Georgia Families Struggle to Buy Food During Summer as Kemp Rejects EBT Funding for Low-Income Kids

June 6, 2024

Kemp opted out of the Summer EBT program in January, and with the school year ending, Georgia families struggle to put food on the table

Georgia families who rely on free and reduced-cost school lunches are struggling to buy food as summer approaches after Brian Kemp rejected federal funding to help Georgia families provide food for their children over the summer. 

The Summer EBT program helps families pay for groceries during the months when schools are not in session, and would have provided an estimated $138 million in federal funding for Georgia.  

Governor Kemp’s rejection of federal funding – which would have benefited more than one million children who now remain at risk of going hungry – cost Georgia families $120 per child.

Read the story from WABE below:

WABE: Georgia families struggle to buy food during summer as state declines to extend enhanced benefits
Stanley Dunlap, 6/6/2024


  • Thousands of low-income families in Georgia began receiving emergency pandemic Electronic Benefit Transfer benefits that provided extra food assistance for days that schools were closed during the 2019-2020 school year. The program would continue to be available during the summer months when an extra $40 per child in monthly food assistance allowed parents to purchase groceries while school was on break.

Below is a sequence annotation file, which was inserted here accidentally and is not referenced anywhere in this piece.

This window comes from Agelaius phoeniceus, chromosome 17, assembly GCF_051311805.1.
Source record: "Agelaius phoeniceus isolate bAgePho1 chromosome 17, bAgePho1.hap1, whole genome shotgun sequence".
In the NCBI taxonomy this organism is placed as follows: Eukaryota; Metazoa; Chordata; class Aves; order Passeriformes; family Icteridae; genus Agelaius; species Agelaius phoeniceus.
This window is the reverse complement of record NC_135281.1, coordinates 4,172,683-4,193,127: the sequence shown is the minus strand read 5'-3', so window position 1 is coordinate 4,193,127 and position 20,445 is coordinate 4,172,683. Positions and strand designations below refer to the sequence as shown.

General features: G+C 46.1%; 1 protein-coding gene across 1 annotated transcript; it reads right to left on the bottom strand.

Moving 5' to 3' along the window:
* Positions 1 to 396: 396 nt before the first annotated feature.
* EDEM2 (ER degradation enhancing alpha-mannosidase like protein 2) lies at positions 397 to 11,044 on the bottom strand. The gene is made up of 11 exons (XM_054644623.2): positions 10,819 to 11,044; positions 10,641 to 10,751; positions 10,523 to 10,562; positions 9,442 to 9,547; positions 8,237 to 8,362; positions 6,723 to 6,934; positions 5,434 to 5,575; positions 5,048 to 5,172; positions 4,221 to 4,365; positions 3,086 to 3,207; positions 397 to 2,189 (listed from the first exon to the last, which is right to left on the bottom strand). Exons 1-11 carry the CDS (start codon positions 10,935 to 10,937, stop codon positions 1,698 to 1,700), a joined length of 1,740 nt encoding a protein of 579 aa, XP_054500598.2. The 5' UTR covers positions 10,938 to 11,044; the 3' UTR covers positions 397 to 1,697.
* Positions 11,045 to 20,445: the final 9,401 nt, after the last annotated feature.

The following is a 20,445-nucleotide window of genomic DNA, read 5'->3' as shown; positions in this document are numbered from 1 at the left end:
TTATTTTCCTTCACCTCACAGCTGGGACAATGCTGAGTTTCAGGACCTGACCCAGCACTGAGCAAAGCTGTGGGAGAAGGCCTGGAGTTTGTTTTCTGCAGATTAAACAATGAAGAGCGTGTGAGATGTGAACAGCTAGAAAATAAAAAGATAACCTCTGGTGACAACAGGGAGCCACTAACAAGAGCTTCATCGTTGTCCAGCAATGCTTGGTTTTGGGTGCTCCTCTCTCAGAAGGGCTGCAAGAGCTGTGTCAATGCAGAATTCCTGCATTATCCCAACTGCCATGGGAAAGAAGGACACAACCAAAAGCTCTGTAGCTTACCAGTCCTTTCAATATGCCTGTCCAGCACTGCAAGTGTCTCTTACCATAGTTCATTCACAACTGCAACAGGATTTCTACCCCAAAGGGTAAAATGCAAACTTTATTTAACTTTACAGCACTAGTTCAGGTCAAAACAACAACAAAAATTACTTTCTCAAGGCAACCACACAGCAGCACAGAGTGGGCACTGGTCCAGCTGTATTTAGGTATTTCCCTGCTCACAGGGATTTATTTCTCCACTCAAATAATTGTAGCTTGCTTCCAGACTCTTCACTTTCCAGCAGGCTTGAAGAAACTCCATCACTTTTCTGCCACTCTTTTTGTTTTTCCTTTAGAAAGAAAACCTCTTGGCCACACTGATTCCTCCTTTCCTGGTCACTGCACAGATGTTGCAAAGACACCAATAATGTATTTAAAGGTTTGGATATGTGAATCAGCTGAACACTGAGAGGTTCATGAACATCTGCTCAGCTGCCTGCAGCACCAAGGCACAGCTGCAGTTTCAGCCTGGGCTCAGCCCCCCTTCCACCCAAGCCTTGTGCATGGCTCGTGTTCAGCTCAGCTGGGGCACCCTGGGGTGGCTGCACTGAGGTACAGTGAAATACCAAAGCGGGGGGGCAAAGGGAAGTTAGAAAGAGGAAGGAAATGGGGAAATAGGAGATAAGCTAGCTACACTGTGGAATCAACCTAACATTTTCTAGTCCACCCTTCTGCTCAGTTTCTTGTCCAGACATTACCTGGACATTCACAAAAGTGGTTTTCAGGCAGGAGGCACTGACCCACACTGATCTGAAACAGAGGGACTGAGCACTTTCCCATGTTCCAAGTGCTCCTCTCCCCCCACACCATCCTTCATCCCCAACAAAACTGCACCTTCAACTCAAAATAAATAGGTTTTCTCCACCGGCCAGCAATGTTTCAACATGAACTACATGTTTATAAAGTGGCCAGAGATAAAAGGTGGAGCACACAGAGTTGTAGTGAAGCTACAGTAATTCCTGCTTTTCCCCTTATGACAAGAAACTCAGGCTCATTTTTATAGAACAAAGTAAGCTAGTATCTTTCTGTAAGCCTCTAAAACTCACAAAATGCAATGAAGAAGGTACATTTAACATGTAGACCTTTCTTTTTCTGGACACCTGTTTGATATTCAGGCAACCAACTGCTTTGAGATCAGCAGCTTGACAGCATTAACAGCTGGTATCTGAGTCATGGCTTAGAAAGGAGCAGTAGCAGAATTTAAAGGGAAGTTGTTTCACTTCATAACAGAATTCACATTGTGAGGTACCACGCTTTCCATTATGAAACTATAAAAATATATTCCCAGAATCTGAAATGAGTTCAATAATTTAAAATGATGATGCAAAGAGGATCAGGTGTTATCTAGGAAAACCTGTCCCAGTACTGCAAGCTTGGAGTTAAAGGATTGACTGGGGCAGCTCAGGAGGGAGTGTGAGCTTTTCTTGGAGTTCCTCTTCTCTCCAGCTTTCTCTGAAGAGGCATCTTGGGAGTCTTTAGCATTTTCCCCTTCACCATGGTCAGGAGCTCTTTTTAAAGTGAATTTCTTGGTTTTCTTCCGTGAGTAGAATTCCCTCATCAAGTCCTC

• Georgia is among 14 states that no longer provide the federal benefit that has now become a permanent program for the first time.

  • As the mother of a 3-year-old boy and a 12-year-old daughter, Marshall has been relying on her husband and roommates to help her get by financially since moving to a neighboring community. The family currently makes just enough money to earn above the 130% of the federal poverty line needed to get an EBT card.

  • She said it’s crucial that Georgia officials make sure families who rely on free meals throughout the school year get an extra $80 per month during the summer.

  • “I really wish that they were in more touch with those of us that are living with food insecurity who are worrying about how we’re going to make rent and have to pay bills versus what food we can buy,” Marshall said. “Because they’re out of touch with that, they don’t understand the struggle.”

  • […] Georgia became one of the states that ceased to provide enhanced SNAP benefits following the 2023 summer after Republican Gov. Brian Kemp declined to apply for an extension.

  • The program allowed the parents and guardians of 1.1 million kids who qualify for free- or reduced-price lunches across the state to get an extra $290 million in food assistance. The final year of the Georgia program was opened up to SNAP-enrolled children five years and younger.

  • The federal program was first expanded in 2020 as part of the American Rescue Act, but there were bureaucratic hiccups along the way. Putting together a plan for the added pandemic while aid agencies also handled other assistance programs became a growing burden over the last year, leaving many state SNAP administrators overworked.


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